Reduced superego strength increases the risk of sociopathic behavior, including criminality.
  266. High seroprevalence of Toxoplasma gondii infection in inmates: A case control study in Durango City, Mexico
  267. Seroepidemiology of Toxoplasma gondii infection in psychiatric inpatients in a northern Mexican city
    Comment: Those infected with Toxoplasma gondii had a significantly higher risk of being a psychiatric inpatient, especially one with schizophrenia.
  268. Influence of chronic toxoplasmosis on some human personality factors
  269. Decreased level of psychobiological factor novelty seeking and lower intelligence in men latently infected with the protozoan parasite Toxoplasma gondii Dopamine, a missing link between schizophrenia and toxoplasmosis?
    Comment: They reported that 30 – 60% of people worldwide are infected with Toxoplasma gondii, with infected individuals showing poorer psychomotor performance and personality changes, including:
    • Less novelty seeking.
    • Lower IQs.
    • Less likely to achieve higher education.
  270. Decreased level of novelty seeking in blood donors infected with Toxoplasma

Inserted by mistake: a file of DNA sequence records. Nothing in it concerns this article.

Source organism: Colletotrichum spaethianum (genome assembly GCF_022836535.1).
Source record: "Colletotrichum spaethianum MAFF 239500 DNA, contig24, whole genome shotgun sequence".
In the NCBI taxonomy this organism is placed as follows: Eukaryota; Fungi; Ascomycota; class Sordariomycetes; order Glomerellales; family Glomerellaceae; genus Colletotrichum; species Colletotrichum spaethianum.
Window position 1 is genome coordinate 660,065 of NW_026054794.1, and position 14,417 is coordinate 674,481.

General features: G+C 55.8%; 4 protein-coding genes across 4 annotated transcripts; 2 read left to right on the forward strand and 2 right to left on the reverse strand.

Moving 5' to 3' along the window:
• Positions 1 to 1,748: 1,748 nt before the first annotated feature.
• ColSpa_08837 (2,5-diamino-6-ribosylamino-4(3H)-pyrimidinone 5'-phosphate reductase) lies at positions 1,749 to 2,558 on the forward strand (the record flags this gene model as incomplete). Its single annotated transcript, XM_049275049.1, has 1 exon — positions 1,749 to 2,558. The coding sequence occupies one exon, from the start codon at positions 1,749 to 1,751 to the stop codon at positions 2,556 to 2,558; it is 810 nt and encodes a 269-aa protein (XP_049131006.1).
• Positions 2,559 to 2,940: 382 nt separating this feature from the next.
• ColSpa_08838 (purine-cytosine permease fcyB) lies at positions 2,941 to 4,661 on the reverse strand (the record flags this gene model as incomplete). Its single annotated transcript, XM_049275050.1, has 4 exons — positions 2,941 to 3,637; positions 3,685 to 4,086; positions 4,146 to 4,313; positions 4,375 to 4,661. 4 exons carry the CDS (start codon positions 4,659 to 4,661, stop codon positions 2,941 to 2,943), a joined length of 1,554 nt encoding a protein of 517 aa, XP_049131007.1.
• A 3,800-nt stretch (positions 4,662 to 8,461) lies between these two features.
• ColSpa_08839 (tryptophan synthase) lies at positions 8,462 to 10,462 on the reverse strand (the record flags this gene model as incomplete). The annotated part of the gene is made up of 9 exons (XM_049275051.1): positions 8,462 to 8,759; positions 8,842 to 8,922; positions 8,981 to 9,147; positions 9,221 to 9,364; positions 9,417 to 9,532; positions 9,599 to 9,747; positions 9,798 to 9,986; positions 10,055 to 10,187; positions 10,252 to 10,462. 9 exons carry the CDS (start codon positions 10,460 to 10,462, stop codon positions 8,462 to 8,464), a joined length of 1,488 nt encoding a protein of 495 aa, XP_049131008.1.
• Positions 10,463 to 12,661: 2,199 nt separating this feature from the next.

271. Influence of Toxoplasma Gondii Infection on Symptoms and Signs of Premenstrual Syndrome: A Cross-sectional Study
    Comment: Toxoplasma gondii infection produced premenstrual syndrome symptoms.
  272. Toxoplasma gondii Infection and Premenstrual Dysphoric Disorder: A Cross-Sectional Study
    Comment: Toxoplasma gondii infection was associated with feeling out of control or overwhelmed.
  273. Influence of Toxoplasma Gondii Infection on Symptoms and Signs of Menopause
  274. Toxoplasma gondii Infection and Mixed Anxiety and Depressive Disorder: A Case-Control Seroprevalence Study in Durango, Mexico
    Comment: Toxoplasma gondii infection was associated with behavioral changes including mixed anxiety and depressive disorder.
  275. Beyond the association. Toxoplasma gondii in schizophrenia, bipolar disorder, and addiction: systematic review and meta-analysis